1. Sunlight. Tomatoes require a minimum of 8 hours of continuous sunlight each day.
2. Temperature. Tomatoes need 3 to 4 months of warm, clear, fairly dry weather to produce best. Tomatoes need consistent night temperatures between 55°F and 75°F to set fruit. (A few varieties will set fruit at lower or higher temperatures.) Fruit will not color properly when night temperatures stay above 85°F, and plants will quit growing when temperatures go above 95°F.
3. Continuous and even watering. Keep the soil evenly moist–not too wet and not too dry. Too much water will drown the plant; too little water will stop fruit production. Test soil moisture by sticking your finger into the soil–if it comes out dry, it’s time to water; if it comes out wet, hold off. During periods of drought deep water tomatoes once a week. A constant, even supply of water can prevent blossom end rot, but too much water will cause it.
4. Continuous feeding. Prepare the tomato-growing bed with well-rotted garden compost and a trowelful of aged manure added to the soil where each plant will grow. Add a trowelful of bone meal into the bottom of each hole–the extra phosphorus will speed ripening. Too much nitrogen will give you abundant foliage but delay ripening. Add nitrogen when the top leaves turn yellow and the stem become deep purple.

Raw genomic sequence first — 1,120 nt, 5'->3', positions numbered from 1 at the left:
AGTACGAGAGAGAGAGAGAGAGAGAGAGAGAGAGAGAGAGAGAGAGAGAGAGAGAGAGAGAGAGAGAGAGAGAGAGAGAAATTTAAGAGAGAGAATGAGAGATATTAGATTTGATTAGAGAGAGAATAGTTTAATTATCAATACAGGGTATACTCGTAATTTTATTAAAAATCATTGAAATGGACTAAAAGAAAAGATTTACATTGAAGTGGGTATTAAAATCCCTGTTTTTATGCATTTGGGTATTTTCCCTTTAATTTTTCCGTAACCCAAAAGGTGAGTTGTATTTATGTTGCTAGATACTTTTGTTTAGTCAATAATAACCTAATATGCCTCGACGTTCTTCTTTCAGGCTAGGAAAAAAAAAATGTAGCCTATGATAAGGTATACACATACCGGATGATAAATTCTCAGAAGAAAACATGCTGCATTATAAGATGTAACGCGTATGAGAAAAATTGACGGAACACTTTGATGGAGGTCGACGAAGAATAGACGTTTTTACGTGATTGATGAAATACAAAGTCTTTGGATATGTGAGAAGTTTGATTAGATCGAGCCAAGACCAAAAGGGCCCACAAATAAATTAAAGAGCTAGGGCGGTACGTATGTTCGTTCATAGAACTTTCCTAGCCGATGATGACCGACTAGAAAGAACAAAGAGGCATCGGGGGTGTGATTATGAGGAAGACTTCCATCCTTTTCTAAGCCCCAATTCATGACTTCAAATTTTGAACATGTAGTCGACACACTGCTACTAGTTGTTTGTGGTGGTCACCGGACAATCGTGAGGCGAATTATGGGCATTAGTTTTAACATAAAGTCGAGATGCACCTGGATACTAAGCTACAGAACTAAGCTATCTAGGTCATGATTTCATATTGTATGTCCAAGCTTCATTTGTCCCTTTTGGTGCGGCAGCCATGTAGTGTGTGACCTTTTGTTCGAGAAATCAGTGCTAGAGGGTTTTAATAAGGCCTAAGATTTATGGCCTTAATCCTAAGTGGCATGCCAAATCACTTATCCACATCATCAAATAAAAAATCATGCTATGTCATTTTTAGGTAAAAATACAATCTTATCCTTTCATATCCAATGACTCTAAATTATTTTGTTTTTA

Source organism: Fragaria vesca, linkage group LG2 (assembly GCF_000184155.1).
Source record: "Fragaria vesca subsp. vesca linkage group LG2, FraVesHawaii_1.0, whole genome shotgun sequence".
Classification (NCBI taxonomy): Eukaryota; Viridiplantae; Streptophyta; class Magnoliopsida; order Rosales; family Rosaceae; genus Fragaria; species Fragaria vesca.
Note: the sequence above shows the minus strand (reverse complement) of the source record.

5. Loose, well-drained soil. But almost any garden soil will grow tomatoes. Sandy loam is best for early tomatoes. Heavy clay loam is ideal for late tomatoes. Amend the soil with aged compost before planting. Tomatoes prefer a soil with a pH between 6.0 and 7.0, just below neutral in acidity.
6. Protect leaves and roots. Protect the tomato plant from extremes of temperature–cold and hot, strong winds, weeds, pests and diseases. Set 8 to 10 week old tomato seedlings in the garden two weeks after the last frost in spring. If transplanted sooner, tomatoes must be protected from cold temperatures with hot caps or plastic tunnels. Place tomatoes in the garden where they will be protected from drying winds. Protect plants from cutworms with a paper collar set in the soil at transplanting. Examine plants often to be rid of tomato hornworms and other pest early. Avoid fungal and bacterial diseases by watering at the base of plants and rotating tomatoes to new beds each year. Where summer temperatures exceed 95°F, shade cloth protection will protect leaves and fruit.